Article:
Changing a patient's diaper while they are standing ? - page 4
I am a Future RN student (one more semester of academics WOO HOO) and I am currently completing my clinicals for my CNA. I just started my rotation at a local LTC and OMG it is awful. Not the job I... Read More
Jan 24, '08i have asked the patient/resident what they prefer, because i have done it both ways. last week i had a man who knew when he had to go, but he wore a brief in case of an accident. on the way back from the bathroom he asked if i could put his brief back on while he stood at the bed. i think it is easier if the patient is steady on their feet, and their dignity should always come first.
Feb 14, '09Calling a diaper a diaper is a good thing. Maybe not in the presents of the one who is being changed, but in general we all need to call them diapers.
When our lawmakers hear that we are changing "briefs" or "undergarments" they think of something washable, and
not a disposable diaper. That is why DIAPERS are not paid for by Uncle Scam.
I help take care of a few older people who live near by me, and after a life time of working and paying into
the system, they have to choose between DIAPERS and good food.
The sooner people quit calling a diaper a "pad" the sooner Uncle Scam will understand that they are necessary part
of keeping someone clean and dry, which is DIGNITY.
A pad is something a menstruating women wears, a brief is something a guy wears, and an undergarment is a tee shirt or bra, panties are something women wear....
A diaper is a diaper, so lets call them that, and hope that Uncle Scam will start to pay for them!
Feb 14, '09I don't see what's so bad about changing a brief standing up. It's no less dignified (or should I say, it's just as undignified) as changing one in bed or while sitting on the toilet.
We were taught not to call them diapers. We do have one guy who's walkie talkie, and normally not incontinent, who comes out into the hallway and asks us to get him a diaper everytime he gets MoM. I think he's afraid he won't make it to the bathroom in the middle of the night. I was caught off guard the first time he asked me.
Feb 17, '09I've changed a patient while they were standing up. I think it's okay as long as they are steady enough to hold themselves up while you clean them. It also helps if you can get another aide, nurse, etc. to assist you (one of you steadies the patient while the other cleans his bottom). I usually only clean a patient up in this manner when they're already OOB sitting in a chair..I'll realize they've had a BM when I stand them up to get them back into bed.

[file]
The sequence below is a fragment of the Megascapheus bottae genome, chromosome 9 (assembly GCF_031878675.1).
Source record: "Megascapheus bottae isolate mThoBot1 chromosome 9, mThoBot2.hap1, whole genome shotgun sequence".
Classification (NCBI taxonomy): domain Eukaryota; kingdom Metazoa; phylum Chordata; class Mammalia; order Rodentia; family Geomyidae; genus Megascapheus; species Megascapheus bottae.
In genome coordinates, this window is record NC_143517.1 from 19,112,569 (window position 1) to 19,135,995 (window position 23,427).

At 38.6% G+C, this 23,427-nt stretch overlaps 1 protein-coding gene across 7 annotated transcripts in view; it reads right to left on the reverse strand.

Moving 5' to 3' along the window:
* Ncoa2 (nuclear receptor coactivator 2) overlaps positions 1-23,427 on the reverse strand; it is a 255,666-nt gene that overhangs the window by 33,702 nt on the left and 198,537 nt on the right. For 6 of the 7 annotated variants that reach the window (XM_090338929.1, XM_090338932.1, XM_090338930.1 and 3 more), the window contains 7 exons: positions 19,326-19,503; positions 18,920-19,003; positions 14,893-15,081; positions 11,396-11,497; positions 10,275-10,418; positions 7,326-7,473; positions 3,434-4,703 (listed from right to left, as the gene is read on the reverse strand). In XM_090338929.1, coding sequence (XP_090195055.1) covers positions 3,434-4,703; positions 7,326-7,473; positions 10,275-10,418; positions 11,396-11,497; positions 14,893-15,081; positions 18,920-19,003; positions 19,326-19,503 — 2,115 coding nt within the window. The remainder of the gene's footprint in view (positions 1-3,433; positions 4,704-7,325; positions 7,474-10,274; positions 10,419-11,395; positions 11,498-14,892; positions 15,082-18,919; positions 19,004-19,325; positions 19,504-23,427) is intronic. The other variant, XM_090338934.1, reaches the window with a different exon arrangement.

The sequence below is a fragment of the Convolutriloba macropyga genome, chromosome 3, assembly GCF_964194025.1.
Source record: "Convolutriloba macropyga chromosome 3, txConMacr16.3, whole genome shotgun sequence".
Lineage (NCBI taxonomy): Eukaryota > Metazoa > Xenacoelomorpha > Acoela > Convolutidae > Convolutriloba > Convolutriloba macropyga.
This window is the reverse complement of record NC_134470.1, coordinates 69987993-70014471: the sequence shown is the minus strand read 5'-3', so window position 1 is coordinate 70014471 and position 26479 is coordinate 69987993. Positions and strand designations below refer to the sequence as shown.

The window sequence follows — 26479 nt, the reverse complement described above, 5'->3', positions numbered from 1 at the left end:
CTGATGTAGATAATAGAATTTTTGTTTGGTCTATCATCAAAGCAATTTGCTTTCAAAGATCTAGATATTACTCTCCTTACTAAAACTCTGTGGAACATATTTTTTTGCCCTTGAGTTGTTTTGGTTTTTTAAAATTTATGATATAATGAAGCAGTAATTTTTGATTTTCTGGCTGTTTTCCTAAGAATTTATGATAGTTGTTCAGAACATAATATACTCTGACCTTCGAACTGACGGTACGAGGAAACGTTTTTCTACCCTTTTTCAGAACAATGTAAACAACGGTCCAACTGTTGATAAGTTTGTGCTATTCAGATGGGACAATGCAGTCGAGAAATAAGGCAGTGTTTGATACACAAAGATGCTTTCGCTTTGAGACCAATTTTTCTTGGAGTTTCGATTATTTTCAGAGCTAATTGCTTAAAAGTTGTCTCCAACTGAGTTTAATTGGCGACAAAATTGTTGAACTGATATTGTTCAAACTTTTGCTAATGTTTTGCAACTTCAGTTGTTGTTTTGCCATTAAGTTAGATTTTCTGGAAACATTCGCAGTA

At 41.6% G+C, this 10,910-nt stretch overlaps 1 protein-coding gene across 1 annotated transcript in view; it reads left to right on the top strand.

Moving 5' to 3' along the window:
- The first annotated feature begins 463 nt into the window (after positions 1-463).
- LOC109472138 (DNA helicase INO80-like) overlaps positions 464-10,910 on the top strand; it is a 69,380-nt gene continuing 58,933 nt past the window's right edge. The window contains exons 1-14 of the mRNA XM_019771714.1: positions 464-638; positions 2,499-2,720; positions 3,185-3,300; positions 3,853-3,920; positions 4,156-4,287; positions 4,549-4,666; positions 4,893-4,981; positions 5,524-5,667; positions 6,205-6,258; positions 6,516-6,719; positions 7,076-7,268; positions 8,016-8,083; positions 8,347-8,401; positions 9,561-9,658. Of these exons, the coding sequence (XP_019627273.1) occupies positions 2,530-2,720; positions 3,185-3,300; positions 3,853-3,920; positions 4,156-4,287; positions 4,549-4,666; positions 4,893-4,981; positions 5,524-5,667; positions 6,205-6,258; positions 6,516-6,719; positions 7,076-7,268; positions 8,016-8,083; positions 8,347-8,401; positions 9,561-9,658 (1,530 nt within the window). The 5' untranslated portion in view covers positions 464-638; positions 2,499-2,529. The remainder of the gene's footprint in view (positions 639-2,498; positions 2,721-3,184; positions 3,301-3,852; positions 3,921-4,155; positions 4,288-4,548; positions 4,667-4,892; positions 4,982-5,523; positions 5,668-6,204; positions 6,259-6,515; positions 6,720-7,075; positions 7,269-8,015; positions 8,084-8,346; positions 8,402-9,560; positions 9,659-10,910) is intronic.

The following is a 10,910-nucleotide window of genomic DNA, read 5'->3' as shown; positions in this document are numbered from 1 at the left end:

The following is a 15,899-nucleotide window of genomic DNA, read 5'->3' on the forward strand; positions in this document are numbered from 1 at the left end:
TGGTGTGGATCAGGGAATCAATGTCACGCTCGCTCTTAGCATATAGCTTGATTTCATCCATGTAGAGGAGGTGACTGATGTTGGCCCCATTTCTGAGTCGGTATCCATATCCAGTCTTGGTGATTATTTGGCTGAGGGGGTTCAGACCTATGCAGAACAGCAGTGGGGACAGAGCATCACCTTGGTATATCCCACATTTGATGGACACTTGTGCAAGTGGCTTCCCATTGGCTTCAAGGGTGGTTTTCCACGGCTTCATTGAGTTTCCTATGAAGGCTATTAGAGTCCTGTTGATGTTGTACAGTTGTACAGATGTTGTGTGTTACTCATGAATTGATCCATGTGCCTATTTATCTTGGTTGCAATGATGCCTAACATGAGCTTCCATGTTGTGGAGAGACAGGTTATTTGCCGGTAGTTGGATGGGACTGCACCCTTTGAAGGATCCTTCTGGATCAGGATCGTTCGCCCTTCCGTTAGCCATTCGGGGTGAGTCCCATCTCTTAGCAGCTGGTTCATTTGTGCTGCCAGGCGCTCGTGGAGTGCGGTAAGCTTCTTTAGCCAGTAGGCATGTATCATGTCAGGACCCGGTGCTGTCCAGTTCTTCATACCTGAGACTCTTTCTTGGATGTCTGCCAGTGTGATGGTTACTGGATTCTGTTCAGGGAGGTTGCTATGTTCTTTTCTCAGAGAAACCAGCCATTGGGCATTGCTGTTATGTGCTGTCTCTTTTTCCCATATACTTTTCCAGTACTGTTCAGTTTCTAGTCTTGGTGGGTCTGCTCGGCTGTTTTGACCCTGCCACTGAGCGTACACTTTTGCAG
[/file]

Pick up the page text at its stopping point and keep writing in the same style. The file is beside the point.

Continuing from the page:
Feb 17, '09I don't see why it's wrong. If the patient is strong enough to stand, it makes it easier to clean him/her up and put a new brief on. And it's hard for 1 CNA to have 19 patients. That's TOO many patients. The facility needs to hire more people.
Feb 18, '09I know that this has been said 1000 times but I will say it again. I my mind babies wear diapers and adults who are incontinent wear briefs, that's it in my mind. As far changing briefs goes here are my thoughts; if the patient/client is able to get out of bed and ambulate to the bathroom/commode then we clean up at the toilet with them standing after they have been allowed to sit on the toilet/commode so they can get a chance to use the toilet like an adult should be allowed to and they can stand when they are done to be cleaned up either by the help of another staff member or by themselves with support from the hand rails or a walker. If the patient/client isn't able to get out of bed then they get cleaned up in bed. I always remind patients that it won't take very long and that it is for their comfort which is usually enough to calm their fears and it makes the whole situation a lot easier.
Feb 18, '09Pts deserve to keep as much of their dignity intact as they can. Calling a brief a diaper is degrading. I also call the devices they wear around their neck at mealtimes aprons, not bibs.
Feb 18, '09We call them diapers and pullups, so do the residents all the time. I've said the word brief and they don't understand.
Changing either standing up is by far preferable to rolling back and forth in bed to get one on. We've had people who have since lost the ability to stand and miss the old way. They ask when they can go back to it.
A pad where I work is what we put under them to keep from changing the sheets all night. Day ratio is one to five or less. Nights its 1-22 or 1-36. And most of them have to be gotten up with help in the morning. Standing and doing it makes the job so easyyyy.
Feb 20, '09I too have the resident stand if they are able. If it's in the bathroom, they hold onto the rails, and if it's beside the bed, they hold the bedrail. I have one resident who sleeps in a recliner and he likes to stand up and hold onto his dresser to be changed. You just have to do what's easiest for the resident and for you.